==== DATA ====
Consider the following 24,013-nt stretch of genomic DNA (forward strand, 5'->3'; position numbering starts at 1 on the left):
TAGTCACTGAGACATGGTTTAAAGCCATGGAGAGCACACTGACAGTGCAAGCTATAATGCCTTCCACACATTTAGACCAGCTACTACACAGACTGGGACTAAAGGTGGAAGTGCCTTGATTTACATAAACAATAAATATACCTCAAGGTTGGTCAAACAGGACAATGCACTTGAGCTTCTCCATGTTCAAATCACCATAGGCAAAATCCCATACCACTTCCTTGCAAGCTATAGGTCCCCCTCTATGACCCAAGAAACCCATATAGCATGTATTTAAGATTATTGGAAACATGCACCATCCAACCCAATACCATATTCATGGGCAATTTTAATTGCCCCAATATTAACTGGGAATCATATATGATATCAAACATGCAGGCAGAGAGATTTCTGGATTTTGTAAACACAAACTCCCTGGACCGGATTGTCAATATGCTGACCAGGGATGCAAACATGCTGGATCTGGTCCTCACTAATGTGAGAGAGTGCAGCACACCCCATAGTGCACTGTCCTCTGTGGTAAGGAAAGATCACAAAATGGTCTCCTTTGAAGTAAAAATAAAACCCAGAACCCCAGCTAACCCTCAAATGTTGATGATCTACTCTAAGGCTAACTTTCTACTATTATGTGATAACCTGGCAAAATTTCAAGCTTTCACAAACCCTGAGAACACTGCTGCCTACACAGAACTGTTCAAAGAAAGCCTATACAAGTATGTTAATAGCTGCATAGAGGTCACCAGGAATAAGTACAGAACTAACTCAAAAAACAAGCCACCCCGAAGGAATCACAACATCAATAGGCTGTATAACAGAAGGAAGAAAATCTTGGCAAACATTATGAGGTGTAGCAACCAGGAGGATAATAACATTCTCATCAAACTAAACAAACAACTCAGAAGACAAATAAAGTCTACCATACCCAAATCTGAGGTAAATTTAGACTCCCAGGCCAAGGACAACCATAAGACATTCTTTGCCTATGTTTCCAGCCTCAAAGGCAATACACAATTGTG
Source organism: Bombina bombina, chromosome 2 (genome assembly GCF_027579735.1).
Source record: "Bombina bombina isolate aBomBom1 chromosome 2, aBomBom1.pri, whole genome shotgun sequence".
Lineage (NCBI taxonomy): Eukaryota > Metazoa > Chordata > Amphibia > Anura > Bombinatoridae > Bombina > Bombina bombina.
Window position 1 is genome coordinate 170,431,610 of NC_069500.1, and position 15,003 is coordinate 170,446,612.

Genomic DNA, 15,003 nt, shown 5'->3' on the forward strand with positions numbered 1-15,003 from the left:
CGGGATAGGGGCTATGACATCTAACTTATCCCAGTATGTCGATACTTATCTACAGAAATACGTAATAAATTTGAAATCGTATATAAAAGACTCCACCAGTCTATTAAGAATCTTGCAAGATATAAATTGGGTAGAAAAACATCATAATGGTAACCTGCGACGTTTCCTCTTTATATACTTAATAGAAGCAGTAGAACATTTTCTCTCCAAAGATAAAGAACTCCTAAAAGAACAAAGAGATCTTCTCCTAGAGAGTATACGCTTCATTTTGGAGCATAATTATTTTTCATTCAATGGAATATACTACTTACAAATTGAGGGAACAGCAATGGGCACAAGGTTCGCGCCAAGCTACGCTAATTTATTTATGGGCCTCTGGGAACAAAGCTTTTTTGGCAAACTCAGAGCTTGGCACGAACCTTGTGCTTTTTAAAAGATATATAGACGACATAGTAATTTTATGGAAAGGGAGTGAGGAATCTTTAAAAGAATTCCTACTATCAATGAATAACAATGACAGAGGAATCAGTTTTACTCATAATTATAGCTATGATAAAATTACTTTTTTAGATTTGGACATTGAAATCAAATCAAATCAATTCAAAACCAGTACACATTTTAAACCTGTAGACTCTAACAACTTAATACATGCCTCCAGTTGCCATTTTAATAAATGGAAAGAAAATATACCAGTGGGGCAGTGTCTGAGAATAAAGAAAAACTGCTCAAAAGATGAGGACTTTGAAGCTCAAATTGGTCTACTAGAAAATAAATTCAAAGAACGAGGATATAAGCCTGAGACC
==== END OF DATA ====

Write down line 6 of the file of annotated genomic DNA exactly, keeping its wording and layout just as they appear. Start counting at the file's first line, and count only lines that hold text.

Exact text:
Window position 1 is genome coordinate 170,431,610 of NC_069500.1, and position 15,003 is coordinate 170,446,612.